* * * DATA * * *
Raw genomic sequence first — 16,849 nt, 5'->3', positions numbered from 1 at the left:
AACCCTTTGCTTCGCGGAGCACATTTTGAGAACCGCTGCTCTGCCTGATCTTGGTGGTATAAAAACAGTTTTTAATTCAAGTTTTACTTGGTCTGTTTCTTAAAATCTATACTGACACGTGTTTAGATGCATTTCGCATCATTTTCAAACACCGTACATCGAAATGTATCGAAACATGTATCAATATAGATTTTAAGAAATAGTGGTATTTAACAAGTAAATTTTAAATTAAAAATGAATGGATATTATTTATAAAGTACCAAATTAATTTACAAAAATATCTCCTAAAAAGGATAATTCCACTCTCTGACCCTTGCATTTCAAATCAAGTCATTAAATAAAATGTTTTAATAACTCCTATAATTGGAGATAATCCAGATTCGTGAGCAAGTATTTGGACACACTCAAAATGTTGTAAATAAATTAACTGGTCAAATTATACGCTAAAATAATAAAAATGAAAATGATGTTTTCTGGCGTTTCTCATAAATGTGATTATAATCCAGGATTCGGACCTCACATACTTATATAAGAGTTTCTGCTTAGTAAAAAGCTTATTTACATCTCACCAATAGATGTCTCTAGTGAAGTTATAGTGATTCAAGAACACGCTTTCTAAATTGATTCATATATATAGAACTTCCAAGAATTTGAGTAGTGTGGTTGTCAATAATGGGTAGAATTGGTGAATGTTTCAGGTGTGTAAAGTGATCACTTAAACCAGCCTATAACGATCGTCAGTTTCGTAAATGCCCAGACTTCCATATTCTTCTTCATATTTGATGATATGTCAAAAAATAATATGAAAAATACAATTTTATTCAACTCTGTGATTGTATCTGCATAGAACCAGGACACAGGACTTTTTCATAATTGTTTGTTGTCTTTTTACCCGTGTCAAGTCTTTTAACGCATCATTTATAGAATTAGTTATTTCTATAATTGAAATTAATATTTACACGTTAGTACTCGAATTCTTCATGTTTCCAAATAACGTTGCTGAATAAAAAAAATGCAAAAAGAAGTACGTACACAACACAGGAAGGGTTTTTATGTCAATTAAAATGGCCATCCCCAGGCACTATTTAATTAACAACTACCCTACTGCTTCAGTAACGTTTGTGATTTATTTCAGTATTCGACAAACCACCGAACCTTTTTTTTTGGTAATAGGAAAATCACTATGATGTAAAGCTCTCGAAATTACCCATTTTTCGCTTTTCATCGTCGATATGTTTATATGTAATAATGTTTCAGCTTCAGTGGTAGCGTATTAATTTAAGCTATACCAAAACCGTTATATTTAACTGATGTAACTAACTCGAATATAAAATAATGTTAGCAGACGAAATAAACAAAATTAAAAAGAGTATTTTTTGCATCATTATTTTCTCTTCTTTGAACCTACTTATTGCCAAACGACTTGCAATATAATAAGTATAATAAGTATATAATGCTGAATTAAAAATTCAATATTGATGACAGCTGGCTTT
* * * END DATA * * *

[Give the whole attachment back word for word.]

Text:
Raw genomic sequence first — 16,849 nt, 5'->3', positions numbered from 1 at the left:
AACCCTTTGCTTCGCGGAGCACATTTTGAGAACCGCTGCTCTGCCTGATCTTGGTGGTATAAAAACAGTTTTTAATTCAAGTTTTACTTGGTCTGTTTCTTAAAATCTATACTGACACGTGTTTAGATGCATTTCGCATCATTTTCAAACACCGTACATCGAAATGTATCGAAACATGTATCAATATAGATTTTAAGAAATAGTGGTATTTAACAAGTAAATTTTAAATTAAAAATGAATGGATATTATTTATAAAGTACCAAATTAATTTACAAAAATATCTCCTAAAAAGGATAATTCCACTCTCTGACCCTTGCATTTCAAATCAAGTCATTAAATAAAATGTTTTAATAACTCCTATAATTGGAGATAATCCAGATTCGTGAGCAAGTATTTGGACACACTCAAAATGTTGTAAATAAATTAACTGGTCAAATTATACGCTAAAATAATAAAAATGAAAATGATGTTTTCTGGCGTTTCTCATAAATGTGATTATAATCCAGGATTCGGACCTCACATACTTATATAAGAGTTTCTGCTTAGTAAAAAGCTTATTTACATCTCACCAATAGATGTCTCTAGTGAAGTTATAGTGATTCAAGAACACGCTTTCTAAATTGATTCATATATATAGAACTTCCAAGAATTTGAGTAGTGTGGTTGTCAATAATGGGTAGAATTGGTGAATGTTTCAGGTGTGTAAAGTGATCACTTAAACCAGCCTATAACGATCGTCAGTTTCGTAAATGCCCAGACTTCCATATTCTTCTTCATATTTGATGATATGTCAAAAAATAATATGAAAAATACAATTTTATTCAACTCTGTGATTGTATCTGCATAGAACCAGGACACAGGACTTTTTCATAATTGTTTGTTGTCTTTTTACCCGTGTCAAGTCTTTTAACGCATCATTTATAGAATTAGTTATTTCTATAATTGAAATTAATATTTACACGTTAGTACTCGAATTCTTCATGTTTCCAAATAACGTTGCTGAATAAAAAAAATGCAAAAAGAAGTACGTACACAACACAGGAAGGGTTTTTATGTCAATTAAAATGGCCATCCCCAGGCACTATTTAATTAACAACTACCCTACTGCTTCAGTAACGTTTGTGATTTATTTCAGTATTCGACAAACCACCGAACCTTTTTTTTTGGTAATAGGAAAATCACTATGATGTAAAGCTCTCGAAATTACCCATTTTTCGCTTTTCATCGTCGATATGTTTATATGTAATAATGTTTCAGCTTCAGTGGTAGCGTATTAATTTAAGCTATACCAAAACCGTTATATTTAACTGATGTAACTAACTCGAATATAAAATAATGTTAGCAGACGAAATAAACAAAATTAAAAAGAGTATTTTTTGCATCATTATTTTCTCTTCTTTGAACCTACTTATTGCCAAACGACTTGCAATATAATAAGTATAATAAGTATATAATGCTGAATTAAAAATTCAATATTGATGACAGCTGGCTTT